TAMPA, Fla. (CN) — Law enforcement officials arrested a Florida teenager on Friday in connection with the hacking of prominent Twitter accounts, including those belonging to former President Barack Obama, Democratic presidential hopeful Joe Biden and Microsoft founder Bill Gates.
Graham Ivan Clark, 17, faces 30 felony charges for allegedly being the mastermind behind the Twitter hacks that took control of celebrities’ accounts and tweeted messages instructing followers to send Bitcoin to the perpetrators’ cryptocurrency account.
Hours after Clark’s arrest, federal authorities arrested two others in connection with the hack: Mason Sheppard, a 19-year-old United Kingdom resident, and Nima Fazeli, a 22-year-old who lives in Orlando.
According to prosecutors, the hackers breached 130 Twitter accounts and sent messages promising to double any Bitcoin deposits made to a scam account. In just a single day, the hackers took in more than $117,000 in Bitcoin. They also allegedly offered to sell the Twitter accounts in online forums.
The operation targeted the accounts of politicians, executives and musicians, including Amazon CEO Jeff Bezos, Tesla CEO Elon Musk, investor Warren Buffet, former New York City Mayor Michael Bloomberg and rapper Kanye West. But they also targeted less prominent people.
“These crimes were perpetrated using the names of famous people and celebrities, but they’re not the primary victims here,” Hillsborough County State Attorney Andrew Warren said in a statement. “This ‘Bit-Con’ was designed to steal money from regular Americans from all over the country, including here in Florida. This massive fraud was orchestrated right here in our backyard, and we will not stand for that.”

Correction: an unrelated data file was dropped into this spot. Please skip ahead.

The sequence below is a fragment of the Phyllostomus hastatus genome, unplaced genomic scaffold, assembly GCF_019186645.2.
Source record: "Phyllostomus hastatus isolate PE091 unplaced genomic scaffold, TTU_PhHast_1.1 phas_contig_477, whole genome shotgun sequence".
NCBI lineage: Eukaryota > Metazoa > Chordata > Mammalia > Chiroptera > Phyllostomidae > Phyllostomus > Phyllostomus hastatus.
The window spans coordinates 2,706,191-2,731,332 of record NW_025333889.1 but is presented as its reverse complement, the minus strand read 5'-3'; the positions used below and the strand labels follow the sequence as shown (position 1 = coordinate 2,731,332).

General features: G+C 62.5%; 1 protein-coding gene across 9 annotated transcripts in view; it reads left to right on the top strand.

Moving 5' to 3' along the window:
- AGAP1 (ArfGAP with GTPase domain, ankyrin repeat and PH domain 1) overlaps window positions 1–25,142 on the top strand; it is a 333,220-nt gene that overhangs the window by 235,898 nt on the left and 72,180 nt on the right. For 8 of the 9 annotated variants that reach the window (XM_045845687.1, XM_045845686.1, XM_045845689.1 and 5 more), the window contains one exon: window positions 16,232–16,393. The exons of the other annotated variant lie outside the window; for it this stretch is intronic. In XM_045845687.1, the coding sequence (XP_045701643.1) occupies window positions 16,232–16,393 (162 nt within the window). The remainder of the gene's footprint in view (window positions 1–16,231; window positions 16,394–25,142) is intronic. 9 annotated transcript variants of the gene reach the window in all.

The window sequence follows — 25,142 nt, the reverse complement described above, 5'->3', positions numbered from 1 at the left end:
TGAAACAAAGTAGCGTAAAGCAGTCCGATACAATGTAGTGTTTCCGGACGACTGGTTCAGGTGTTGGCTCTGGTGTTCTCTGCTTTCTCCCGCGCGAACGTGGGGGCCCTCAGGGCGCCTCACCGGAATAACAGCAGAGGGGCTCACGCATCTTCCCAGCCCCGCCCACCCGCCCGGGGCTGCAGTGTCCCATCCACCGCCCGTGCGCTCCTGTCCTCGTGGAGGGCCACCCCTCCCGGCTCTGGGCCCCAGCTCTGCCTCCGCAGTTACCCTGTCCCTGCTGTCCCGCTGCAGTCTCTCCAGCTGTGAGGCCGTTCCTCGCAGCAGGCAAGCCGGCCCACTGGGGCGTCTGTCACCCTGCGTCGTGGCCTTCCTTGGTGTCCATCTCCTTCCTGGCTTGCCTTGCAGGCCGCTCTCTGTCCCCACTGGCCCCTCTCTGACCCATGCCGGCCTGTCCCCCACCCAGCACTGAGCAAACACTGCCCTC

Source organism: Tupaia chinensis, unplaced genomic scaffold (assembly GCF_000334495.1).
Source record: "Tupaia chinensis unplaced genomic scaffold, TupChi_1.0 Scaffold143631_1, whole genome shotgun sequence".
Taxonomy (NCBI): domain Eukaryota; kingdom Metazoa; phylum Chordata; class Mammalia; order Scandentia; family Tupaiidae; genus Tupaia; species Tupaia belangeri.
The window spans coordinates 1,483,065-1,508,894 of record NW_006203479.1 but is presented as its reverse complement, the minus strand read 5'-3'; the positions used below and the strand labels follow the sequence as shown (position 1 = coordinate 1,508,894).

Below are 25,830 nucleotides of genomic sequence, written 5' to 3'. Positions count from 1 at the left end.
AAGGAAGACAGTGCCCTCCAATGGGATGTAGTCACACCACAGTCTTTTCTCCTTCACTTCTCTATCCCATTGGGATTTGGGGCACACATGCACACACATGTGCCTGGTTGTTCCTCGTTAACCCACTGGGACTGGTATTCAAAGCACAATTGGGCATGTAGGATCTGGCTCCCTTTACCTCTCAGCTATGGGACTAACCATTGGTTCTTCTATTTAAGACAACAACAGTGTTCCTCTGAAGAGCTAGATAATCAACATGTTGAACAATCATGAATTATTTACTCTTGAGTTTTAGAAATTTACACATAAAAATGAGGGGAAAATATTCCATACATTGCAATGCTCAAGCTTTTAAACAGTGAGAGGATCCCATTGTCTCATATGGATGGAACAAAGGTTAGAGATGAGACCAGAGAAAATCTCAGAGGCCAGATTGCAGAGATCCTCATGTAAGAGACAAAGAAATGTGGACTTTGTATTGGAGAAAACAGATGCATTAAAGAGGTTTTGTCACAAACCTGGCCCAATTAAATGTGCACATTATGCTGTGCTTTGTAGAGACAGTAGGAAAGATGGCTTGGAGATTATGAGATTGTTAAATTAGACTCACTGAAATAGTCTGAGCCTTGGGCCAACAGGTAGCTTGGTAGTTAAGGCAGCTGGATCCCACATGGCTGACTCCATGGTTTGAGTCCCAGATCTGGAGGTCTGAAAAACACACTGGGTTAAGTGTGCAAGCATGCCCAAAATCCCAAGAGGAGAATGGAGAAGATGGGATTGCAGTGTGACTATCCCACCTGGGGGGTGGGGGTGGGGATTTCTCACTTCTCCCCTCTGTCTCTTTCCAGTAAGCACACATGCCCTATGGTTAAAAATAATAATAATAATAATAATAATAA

Investigators decided to charge Clark in Florida, in part because of his residency, but also because state law allows minors to be charged as adults in financial fraud cases.
“This defendant lives here in Tampa, he committed the crime here, and he’ll be prosecuted here,” Warren said.
Clark faces charges of communication fraud, organized fraud, fraudulent use of personal information and other counts. Sheppard and Fazeli also face similar charges.
In the days after the July 15 hack, Twitter revealed the perpetrators used “social engineering” to trick Twitter employees into giving out their credentials. The hackers also downloaded some users’ data, including private direct messages, contacts and physical location history.
The FBI and Department of Justice immediately began a probe into the fraud, eventually including the U.S. Attorney’s Office for the Northern District of California, IRS and Secret Service in the investigation. Later, United Kingdom law enforcement became involved.
“There is a false belief within the criminal hacker community that attacks like the Twitter hack can be perpetrated anonymously and without consequence,” Northern California U.S. Attorney David L. Anderson said Friday. “Today’s charging announcement demonstrates that the elation of nefarious hacking into a secure environment for fun or profit will be short-lived.”
On Friday, Twitter congratulated authorities for the arrests.
“We appreciate the swift actions of law enforcement in this investigation and will continue to cooperate as the case progresses,” the company tweeted. “For our part, we are focused on being transparent and providing updates regularly.”